The then 12-year-old Jordan Reeves, who co-founded the nonprofit Born Just Right — which develops “creative solutions that help kids with disabilities live a more enjoyable life” — helped inspire a doll with a prosthetic limb. Barbie’s 2019 Fashionistas line was also the first time it included a doll that uses a wheelchair.  Other dolls in the 2019 Fashionistas line offered a variety of appearances, including braided hair texture and more realistic body types (smaller bust, less defined waist and more defined arms).

On Twitter people are happy about the new dolls.

Some are excited to see themselves reflected in Barbie form for the first time. “Heeeyy! That’s pretty sweet. I’ve had #vitiligo since I was little, and no one knew what it was,” wrote one Twitter user, “In recent years, I’ve seen high fashion models with it, and now this.. very cool.”

People with Vitiligo are finally feeling seen

Visibility for vitiligo is getting better thanks to models like Winnie Harlow and Amy Deanna. Due in large part to recent exposure to vitiligo through mainstream media, general understanding about and attitudes toward this condition are changing.

Perhaps the most well-known current face of vitiligo is Chantelle Brown-Young

The black fashion model, activist, and vitiligo spokesperson is also known professionally as Winnie Harlow. Winnie was diagnosed with vitiligo in childhood, and she revealed she was teased and bullied and at one point contemplated suicide. “The continuous harassment and the despair that [vitiligo] brought on my life was so unbearably dehumanizing that I wanted to kill myself,” she disclosed.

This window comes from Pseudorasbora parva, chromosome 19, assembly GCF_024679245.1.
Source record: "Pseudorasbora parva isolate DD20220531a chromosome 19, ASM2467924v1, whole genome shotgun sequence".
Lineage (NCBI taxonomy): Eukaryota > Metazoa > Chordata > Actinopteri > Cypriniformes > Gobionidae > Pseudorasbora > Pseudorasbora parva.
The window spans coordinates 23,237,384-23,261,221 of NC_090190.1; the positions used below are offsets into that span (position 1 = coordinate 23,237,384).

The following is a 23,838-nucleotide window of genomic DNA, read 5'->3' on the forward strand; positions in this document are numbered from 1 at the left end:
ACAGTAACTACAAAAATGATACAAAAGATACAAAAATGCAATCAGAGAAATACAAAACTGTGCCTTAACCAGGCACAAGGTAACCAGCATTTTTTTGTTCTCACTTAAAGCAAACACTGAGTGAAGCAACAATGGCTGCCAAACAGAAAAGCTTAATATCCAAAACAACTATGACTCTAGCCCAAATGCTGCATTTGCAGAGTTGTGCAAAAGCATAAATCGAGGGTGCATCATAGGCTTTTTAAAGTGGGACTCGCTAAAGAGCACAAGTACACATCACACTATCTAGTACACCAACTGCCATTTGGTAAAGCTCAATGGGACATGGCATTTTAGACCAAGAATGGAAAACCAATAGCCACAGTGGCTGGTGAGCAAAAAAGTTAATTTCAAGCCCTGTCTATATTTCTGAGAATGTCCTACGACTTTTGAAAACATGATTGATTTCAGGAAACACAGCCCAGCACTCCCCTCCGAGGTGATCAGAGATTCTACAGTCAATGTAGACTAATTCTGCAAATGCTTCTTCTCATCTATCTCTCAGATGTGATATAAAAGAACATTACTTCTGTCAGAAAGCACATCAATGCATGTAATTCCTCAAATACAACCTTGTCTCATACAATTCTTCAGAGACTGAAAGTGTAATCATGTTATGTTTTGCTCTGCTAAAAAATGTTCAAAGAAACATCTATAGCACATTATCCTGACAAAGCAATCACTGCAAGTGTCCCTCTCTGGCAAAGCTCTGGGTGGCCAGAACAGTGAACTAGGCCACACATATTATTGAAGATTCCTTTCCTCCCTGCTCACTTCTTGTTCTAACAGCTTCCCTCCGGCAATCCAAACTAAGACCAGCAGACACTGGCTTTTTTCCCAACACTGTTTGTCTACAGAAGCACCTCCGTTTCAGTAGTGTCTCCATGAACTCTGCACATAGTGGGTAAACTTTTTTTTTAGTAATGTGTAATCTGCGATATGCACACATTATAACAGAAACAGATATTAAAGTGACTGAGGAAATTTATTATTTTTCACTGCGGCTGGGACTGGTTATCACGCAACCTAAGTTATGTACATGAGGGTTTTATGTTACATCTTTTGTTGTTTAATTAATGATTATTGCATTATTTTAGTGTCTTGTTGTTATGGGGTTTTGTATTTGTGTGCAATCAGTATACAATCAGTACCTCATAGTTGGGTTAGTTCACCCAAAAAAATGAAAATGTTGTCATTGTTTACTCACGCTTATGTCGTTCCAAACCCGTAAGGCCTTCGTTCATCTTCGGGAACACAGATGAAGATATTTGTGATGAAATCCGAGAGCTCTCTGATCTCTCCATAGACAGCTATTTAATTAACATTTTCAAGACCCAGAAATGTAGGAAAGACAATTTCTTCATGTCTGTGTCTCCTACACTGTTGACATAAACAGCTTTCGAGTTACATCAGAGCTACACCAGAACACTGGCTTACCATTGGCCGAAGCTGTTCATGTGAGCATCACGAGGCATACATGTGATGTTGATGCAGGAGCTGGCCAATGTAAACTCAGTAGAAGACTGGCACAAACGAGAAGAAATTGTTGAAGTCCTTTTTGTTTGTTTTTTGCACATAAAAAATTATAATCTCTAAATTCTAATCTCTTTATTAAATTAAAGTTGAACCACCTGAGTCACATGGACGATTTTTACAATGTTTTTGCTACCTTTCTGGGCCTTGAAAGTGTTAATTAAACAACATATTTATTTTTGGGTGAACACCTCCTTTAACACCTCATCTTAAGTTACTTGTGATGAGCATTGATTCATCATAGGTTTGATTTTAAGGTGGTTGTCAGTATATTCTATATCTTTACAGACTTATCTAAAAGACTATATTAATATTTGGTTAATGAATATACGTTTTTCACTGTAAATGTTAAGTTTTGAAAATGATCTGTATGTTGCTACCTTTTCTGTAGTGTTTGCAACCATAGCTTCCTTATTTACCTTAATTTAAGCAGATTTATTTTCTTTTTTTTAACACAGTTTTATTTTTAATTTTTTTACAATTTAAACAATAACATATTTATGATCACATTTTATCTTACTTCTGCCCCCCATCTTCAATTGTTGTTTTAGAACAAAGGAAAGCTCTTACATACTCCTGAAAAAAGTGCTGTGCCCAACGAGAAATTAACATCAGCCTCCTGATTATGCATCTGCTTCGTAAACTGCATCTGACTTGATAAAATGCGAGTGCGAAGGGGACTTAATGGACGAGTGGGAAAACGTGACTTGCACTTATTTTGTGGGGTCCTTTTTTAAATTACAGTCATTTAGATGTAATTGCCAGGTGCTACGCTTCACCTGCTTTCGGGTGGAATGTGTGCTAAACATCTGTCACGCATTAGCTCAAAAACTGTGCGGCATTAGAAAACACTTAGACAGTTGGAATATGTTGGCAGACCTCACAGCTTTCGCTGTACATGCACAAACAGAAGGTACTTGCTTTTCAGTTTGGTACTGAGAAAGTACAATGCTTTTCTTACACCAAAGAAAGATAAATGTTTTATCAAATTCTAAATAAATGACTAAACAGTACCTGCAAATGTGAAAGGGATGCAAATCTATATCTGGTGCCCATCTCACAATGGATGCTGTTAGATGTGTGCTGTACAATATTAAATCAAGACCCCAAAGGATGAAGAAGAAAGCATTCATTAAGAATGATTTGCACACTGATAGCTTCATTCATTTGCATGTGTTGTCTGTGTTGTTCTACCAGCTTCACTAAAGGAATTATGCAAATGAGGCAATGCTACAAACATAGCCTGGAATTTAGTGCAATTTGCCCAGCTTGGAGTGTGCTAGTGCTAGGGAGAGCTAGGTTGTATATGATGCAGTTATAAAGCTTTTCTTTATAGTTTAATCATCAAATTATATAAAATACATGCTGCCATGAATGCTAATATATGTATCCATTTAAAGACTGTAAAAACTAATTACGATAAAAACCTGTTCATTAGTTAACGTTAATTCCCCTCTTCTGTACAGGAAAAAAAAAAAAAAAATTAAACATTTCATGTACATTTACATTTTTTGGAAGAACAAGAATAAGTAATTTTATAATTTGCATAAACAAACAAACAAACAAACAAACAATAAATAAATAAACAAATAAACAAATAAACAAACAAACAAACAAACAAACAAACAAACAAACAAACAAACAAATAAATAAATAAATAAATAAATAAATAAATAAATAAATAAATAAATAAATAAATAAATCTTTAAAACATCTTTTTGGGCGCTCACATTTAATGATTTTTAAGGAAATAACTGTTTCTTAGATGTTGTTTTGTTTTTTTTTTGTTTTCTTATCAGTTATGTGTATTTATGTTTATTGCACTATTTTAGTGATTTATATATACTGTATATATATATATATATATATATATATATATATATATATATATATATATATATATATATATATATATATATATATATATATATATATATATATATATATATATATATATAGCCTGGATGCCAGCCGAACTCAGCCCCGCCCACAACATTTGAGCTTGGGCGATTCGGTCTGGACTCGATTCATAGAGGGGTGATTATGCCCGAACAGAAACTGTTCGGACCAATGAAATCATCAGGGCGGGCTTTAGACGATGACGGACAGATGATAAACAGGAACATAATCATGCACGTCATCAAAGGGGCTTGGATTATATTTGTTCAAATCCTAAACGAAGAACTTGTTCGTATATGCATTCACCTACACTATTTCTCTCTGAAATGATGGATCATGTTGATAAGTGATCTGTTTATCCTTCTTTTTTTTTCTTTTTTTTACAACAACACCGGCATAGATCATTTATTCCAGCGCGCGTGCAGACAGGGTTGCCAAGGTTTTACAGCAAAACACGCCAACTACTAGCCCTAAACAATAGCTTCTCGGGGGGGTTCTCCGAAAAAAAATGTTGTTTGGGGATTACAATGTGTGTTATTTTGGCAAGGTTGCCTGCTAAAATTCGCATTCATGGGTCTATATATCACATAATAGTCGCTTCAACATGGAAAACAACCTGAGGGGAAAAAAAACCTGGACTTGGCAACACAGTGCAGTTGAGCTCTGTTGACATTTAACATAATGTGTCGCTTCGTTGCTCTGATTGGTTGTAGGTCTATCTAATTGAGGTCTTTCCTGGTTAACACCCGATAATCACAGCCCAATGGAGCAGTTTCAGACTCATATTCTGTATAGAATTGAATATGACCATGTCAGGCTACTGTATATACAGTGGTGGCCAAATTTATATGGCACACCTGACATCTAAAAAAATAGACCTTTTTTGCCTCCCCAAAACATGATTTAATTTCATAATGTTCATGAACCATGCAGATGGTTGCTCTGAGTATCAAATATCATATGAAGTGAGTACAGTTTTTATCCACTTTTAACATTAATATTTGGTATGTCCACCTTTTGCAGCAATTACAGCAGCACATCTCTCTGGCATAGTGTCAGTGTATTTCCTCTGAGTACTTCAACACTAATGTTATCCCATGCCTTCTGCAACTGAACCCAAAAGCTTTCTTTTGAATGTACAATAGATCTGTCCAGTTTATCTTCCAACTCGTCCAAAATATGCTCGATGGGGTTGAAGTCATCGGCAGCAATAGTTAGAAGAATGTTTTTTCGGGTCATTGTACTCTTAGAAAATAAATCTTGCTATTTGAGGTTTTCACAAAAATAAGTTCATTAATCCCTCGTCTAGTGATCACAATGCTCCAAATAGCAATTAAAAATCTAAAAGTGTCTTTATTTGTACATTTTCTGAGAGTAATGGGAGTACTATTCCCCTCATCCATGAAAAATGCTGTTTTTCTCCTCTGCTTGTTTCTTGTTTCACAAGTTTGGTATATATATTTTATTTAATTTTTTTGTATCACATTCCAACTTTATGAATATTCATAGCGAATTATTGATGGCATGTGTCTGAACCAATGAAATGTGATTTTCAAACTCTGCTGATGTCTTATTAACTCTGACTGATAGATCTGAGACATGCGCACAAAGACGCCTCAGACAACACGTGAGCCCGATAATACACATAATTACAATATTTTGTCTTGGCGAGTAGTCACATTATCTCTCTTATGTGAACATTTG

After competing on America’s Next Top Model in 2014, Winnie Harlow became a household name.

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Stargazing ????

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Winnie redefined global standards of beauty and, in her own words, accepting the differences that make us unique and authentic. She went on to speak at the Dove Self-Esteem Project panel at the 2015 Women in the World London Summit and was presented with the Role Model award at the Portuguese GQ Men of the Year event that same year.

Fashion brand Missguided unveiled a diverse range of mannequins in 2018—including one with Vitiligo.